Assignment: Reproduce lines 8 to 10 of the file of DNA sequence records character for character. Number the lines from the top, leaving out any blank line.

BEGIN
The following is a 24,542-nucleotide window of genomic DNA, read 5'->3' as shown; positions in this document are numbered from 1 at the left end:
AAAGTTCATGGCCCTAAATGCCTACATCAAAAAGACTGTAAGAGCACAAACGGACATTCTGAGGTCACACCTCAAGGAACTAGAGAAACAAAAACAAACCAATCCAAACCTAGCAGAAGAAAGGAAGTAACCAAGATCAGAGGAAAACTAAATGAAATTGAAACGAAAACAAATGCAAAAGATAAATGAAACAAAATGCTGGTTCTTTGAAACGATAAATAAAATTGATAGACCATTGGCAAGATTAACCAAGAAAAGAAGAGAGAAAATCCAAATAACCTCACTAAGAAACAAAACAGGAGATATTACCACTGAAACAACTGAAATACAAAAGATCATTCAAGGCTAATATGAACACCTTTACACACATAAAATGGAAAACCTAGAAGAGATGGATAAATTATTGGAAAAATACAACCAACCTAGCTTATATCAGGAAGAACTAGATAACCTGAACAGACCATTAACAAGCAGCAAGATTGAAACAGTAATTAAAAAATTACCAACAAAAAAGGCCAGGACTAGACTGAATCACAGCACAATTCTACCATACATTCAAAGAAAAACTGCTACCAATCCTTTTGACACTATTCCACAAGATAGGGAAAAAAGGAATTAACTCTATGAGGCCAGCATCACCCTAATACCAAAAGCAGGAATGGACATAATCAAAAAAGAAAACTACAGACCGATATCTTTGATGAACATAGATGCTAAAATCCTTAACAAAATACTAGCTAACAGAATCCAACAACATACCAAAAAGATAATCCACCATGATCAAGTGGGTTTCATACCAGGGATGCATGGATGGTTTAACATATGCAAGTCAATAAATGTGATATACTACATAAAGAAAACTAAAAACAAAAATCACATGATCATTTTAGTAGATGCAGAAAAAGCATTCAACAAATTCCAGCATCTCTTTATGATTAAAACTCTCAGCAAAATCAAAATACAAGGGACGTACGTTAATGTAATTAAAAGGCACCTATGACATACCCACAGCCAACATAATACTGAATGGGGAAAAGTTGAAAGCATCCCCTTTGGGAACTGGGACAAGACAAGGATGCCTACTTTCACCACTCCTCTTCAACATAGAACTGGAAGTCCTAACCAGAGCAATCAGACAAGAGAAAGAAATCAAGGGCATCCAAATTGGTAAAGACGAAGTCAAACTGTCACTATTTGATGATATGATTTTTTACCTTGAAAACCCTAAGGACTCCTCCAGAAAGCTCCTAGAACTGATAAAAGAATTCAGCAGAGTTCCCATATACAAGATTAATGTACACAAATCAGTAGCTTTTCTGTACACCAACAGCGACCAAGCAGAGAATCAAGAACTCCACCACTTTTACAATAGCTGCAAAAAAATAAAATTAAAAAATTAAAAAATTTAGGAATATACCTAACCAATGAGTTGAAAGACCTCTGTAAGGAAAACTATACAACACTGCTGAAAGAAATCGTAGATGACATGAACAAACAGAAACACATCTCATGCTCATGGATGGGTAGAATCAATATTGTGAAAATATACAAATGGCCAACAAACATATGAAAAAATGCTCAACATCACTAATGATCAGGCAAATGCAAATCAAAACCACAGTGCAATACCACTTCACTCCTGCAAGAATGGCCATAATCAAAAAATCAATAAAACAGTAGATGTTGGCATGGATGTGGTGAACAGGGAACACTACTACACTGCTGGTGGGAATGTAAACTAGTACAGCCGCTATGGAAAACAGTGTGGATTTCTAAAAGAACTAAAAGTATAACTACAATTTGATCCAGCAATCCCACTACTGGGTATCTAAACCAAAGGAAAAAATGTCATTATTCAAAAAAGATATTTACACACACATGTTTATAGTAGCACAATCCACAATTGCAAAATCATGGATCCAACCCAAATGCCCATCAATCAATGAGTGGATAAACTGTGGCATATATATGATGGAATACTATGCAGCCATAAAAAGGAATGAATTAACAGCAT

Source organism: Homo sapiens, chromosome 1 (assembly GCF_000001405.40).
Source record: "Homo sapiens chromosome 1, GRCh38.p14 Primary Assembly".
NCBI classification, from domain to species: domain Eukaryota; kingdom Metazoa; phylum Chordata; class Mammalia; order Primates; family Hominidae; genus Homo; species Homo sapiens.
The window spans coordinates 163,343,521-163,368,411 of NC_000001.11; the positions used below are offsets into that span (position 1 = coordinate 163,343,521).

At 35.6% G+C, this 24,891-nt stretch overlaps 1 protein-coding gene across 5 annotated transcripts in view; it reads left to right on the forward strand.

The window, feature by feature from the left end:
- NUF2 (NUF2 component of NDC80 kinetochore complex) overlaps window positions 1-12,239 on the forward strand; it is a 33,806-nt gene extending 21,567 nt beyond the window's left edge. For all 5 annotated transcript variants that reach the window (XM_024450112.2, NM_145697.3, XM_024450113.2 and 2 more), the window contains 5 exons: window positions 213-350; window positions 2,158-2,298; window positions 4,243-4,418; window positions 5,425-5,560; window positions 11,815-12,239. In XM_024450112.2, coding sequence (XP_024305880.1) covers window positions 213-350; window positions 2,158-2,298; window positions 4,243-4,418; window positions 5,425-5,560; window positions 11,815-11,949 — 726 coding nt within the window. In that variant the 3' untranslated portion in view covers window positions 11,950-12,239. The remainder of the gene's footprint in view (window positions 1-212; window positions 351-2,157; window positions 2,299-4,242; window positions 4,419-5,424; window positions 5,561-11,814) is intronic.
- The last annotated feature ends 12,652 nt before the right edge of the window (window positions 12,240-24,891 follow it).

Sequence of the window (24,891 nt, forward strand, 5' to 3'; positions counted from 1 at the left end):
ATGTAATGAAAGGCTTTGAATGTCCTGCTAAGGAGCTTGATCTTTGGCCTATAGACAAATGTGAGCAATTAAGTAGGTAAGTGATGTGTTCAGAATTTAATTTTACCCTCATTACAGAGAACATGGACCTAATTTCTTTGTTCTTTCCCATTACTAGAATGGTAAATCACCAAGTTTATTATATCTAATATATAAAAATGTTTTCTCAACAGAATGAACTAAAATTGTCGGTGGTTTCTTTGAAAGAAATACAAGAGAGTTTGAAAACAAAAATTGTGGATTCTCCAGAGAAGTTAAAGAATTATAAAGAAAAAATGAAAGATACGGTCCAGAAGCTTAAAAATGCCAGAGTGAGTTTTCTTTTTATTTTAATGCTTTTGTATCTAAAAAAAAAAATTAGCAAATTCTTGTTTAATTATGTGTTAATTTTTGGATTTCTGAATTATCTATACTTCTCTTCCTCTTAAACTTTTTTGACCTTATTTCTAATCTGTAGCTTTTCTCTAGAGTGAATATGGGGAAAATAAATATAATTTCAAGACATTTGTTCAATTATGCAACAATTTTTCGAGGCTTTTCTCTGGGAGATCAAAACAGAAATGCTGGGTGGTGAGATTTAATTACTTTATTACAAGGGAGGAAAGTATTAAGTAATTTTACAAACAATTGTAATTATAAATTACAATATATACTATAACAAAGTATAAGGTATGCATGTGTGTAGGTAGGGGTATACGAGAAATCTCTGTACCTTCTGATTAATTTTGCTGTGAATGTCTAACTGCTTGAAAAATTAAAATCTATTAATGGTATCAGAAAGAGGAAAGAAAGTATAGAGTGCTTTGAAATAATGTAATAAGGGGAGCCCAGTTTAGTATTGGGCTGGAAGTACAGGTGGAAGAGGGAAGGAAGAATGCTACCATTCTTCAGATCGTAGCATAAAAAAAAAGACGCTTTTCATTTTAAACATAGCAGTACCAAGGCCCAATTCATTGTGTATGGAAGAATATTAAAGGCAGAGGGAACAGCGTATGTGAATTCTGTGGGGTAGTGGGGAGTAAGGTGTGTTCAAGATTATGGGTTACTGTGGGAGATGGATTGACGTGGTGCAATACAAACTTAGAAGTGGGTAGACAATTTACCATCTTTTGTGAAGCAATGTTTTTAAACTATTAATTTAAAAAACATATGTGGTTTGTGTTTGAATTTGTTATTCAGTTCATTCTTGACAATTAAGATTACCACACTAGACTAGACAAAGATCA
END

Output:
The window, feature by feature from the left end:
- NUF2 (NUF2 component of NDC80 kinetochore complex) overlaps window positions 1-12,239 on the forward strand; it is a 33,806-nt gene extending 21,567 nt beyond the window's left edge. For all 5 annotated transcript variants that reach the window (XM_024450112.2, NM_145697.3, XM_024450113.2 and 2 more), the window contains 5 exons: window positions 213-350; window positions 2,158-2,298; window positions 4,243-4,418; window positions 5,425-5,560; window positions 11,815-12,239. In XM_024450112.2, coding sequence (XP_024305880.1) covers window positions 213-350; window positions 2,158-2,298; window positions 4,243-4,418; window positions 5,425-5,560; window positions 11,815-11,949 — 726 coding nt within the window. In that variant the 3' untranslated portion in view covers window positions 11,950-12,239. The remainder of the gene's footprint in view (window positions 1-212; window positions 351-2,157; window positions 2,299-4,242; window positions 4,419-5,424; window positions 5,561-11,814) is intronic.
- The last annotated feature ends 12,652 nt before the right edge of the window (window positions 12,240-24,891 follow it).